December 23, 2013
December 20, 2013
It's fun and easy to make these traditional paper ornaments, and there are lots of tutorials out there. I posted a how-to in 2006 and decided to make more for my tree this year. This time I didn't glue these modules into a star (which looks great; see the old post). I like them as simple individual ornaments, too.
To make cutting more uniform, here's the template I drew.
Print out a page and cut along the inner lines with an X-acto knife. (I freehand it.) Then cut out the squares.
Bend the center flaps inward.
Moving outward from the center, bend the next pair of flaps around to meet on the opposite side. Secure them with glue or tape.
Keep alternating the direction of the flaps until each pair is joined.
If you like, glue the points of six ornaments together to make a lacy star.
December 19, 2013
I made wee origami Santas. Each guy is folded from two 1 1/2" squares of red paper. Have the kids tuck one inside your Christmas cards or stick them onto gift tags. Make them green and they could be elves.
Learn how to make these easy origami Santas right here at HoikuAkira. The instructions are in Japanese, but I just followed the photos. Google translate didn't add much value; the pictures were enough to get the job done.
December 17, 2013
December 10, 2013
Need to add a little Christmas cheer to your desktop or phone? Check out these freebies posted by kind designers around the internets. Above, one of a collection of sweater desktops at The Sweet Escape.
Find several calligraphy backgrounds at Fabulous K (lettering by Heather of Design Roots.
Help yourself to holiday iPhone backgrounds by Heidi Sonnenschein.
November 22, 2013
Recently a review copy of Snowflakes, Sunbursts, and Stars: 75 Exquisite Paper Designs to Fold, Cut, and Curl showed up at my door. I love paper folding and cutting, and any medallion-type design with radiating modules, so this is right up my alley.
Christmas is coming so it's the perfect time to start folding paper decorations. Hang them on your tree, string them as garlands, or decorate packages with pretty paper toppers. Your friends and family will either be incredibly impressed or conclude you have way too much time on your hands.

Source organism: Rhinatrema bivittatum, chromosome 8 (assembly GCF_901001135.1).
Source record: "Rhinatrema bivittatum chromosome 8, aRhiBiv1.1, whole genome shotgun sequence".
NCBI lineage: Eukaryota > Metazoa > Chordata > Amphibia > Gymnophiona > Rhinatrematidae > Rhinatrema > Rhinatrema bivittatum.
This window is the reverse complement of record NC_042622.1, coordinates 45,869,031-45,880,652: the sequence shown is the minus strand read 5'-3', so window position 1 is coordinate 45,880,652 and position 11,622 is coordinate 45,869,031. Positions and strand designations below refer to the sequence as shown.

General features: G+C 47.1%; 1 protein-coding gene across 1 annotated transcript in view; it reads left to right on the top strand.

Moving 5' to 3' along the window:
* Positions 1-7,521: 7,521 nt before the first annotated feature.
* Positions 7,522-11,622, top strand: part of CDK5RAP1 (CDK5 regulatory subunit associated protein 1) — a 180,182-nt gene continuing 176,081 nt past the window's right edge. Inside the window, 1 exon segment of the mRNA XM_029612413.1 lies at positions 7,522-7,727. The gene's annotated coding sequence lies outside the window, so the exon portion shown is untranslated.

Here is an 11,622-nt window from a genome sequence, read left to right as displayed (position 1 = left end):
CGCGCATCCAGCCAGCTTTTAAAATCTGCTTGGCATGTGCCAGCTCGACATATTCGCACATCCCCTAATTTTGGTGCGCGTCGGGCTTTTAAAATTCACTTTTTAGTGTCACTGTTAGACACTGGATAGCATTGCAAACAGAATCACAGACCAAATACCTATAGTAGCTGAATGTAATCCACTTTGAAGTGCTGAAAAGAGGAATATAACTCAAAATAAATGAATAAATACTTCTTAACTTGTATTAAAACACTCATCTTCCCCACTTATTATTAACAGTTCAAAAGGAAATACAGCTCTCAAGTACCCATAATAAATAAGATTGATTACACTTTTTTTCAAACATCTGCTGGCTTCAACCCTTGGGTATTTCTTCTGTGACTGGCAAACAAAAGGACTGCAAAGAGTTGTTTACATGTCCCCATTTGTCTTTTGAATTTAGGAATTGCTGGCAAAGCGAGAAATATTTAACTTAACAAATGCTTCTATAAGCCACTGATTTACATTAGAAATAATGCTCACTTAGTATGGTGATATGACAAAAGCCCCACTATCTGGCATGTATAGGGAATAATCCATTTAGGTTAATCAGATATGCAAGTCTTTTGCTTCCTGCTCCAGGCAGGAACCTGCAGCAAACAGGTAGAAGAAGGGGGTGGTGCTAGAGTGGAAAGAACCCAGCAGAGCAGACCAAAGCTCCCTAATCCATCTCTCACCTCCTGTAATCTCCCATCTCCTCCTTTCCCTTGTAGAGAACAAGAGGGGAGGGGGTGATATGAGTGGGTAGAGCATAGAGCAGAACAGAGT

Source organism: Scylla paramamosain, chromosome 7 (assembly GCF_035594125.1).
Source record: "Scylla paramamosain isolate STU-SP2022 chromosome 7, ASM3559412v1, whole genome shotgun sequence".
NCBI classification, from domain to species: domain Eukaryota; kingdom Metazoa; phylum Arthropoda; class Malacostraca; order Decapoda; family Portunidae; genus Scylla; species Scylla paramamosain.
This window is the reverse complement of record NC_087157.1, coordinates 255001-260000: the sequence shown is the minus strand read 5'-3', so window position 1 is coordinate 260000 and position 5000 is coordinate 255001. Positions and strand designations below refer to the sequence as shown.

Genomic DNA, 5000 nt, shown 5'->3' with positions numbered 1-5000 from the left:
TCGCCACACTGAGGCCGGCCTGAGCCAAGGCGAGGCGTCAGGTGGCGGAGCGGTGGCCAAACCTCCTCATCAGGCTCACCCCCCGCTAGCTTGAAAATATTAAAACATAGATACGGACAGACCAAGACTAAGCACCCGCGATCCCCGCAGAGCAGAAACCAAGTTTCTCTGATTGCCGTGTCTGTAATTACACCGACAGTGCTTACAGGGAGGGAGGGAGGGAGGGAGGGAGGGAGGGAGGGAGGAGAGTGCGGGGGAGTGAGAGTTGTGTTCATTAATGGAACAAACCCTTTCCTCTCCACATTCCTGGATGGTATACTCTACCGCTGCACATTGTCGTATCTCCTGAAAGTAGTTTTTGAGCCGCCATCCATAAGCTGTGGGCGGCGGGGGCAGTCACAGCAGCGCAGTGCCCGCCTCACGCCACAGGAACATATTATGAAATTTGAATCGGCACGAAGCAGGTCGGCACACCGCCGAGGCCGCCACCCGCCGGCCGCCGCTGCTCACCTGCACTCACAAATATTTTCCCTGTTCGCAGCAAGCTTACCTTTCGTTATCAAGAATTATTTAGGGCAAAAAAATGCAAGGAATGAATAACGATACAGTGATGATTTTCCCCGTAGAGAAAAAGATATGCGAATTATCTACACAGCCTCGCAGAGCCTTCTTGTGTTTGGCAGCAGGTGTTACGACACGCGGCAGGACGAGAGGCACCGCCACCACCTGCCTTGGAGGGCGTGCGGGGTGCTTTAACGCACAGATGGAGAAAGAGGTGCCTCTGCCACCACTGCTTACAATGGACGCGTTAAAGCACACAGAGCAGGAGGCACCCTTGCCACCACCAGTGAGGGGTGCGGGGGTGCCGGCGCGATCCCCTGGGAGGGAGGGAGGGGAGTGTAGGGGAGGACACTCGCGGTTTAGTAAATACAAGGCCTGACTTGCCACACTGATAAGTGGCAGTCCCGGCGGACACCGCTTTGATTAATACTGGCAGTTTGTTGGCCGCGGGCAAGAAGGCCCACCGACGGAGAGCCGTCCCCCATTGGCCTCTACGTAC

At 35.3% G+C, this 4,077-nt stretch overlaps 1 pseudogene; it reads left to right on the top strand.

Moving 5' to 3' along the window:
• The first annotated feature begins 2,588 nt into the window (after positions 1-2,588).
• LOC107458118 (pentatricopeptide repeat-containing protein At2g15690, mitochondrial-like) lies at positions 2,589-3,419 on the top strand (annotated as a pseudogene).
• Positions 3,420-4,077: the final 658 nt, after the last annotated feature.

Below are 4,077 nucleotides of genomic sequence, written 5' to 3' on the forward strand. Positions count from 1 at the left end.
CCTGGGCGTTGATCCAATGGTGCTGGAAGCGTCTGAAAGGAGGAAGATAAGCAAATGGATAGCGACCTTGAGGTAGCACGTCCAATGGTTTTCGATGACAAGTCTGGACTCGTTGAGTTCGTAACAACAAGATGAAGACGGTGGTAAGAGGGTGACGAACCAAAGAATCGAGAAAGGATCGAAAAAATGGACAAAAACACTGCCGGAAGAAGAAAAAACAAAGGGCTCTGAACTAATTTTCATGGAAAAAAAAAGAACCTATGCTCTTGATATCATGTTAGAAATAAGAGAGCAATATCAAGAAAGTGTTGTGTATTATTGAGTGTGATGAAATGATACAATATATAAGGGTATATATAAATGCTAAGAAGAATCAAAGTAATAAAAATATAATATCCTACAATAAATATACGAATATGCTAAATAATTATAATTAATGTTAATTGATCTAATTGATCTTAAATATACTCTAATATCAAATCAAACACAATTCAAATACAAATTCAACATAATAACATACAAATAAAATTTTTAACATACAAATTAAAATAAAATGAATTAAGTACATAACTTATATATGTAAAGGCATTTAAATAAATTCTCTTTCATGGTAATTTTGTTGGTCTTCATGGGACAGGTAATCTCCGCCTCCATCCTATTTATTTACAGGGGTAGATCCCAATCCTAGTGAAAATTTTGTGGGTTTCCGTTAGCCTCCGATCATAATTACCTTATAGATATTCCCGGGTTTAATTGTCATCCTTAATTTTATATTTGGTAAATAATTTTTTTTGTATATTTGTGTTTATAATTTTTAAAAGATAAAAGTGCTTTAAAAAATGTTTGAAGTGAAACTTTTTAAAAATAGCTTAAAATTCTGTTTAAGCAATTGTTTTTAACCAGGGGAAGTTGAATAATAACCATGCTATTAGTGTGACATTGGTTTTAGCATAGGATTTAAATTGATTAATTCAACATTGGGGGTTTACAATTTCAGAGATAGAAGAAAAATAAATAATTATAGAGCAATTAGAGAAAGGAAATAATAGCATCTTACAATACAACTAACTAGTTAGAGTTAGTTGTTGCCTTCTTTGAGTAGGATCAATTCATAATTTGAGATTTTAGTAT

The paper models are all origami, kirigami, and quilling projects with step-by-step directions and templates. A sampling of what you can make:
I tried out a star. Fun! You can get Snowflakes, Sunbursts, and Stars right here at Amazon.
December 21, 2012
Ice cream cones
Retro foam ornaments
Origami garland (not on the tree at the moment, since it's in the process of getting longer.)
Merry Christmas, everyone!
December 20, 2012
To make these paper teardrops, download the template and print it on colored paper.
Align the sides of two pieces and glue them together. Keep gluing in more pieces until the ornament is as full as you like. I used 16 pieces for these, but you could add even more. Then string the ornaments on thread.
December 18, 2012
December 17, 2012
Above, wallpaper from Ampersand Design Studio with a matching gift tag download
Wordpress, in blue and red versions
West Elm, an assortment of choices
The Henry Ford (scroll down a bit when you get there)
Eleanor Grosch, a variety of options
ModCloth, various designs
December 14, 2012
See all of his build-it-yourself projects here, including holiday bulbs, a turkey, and Santa's sleigh. Or check out the Star Wars ornaments, along with a piece of cake and a hamburger. Find the parts lists and instructions for the Christmas items right here. Awesome!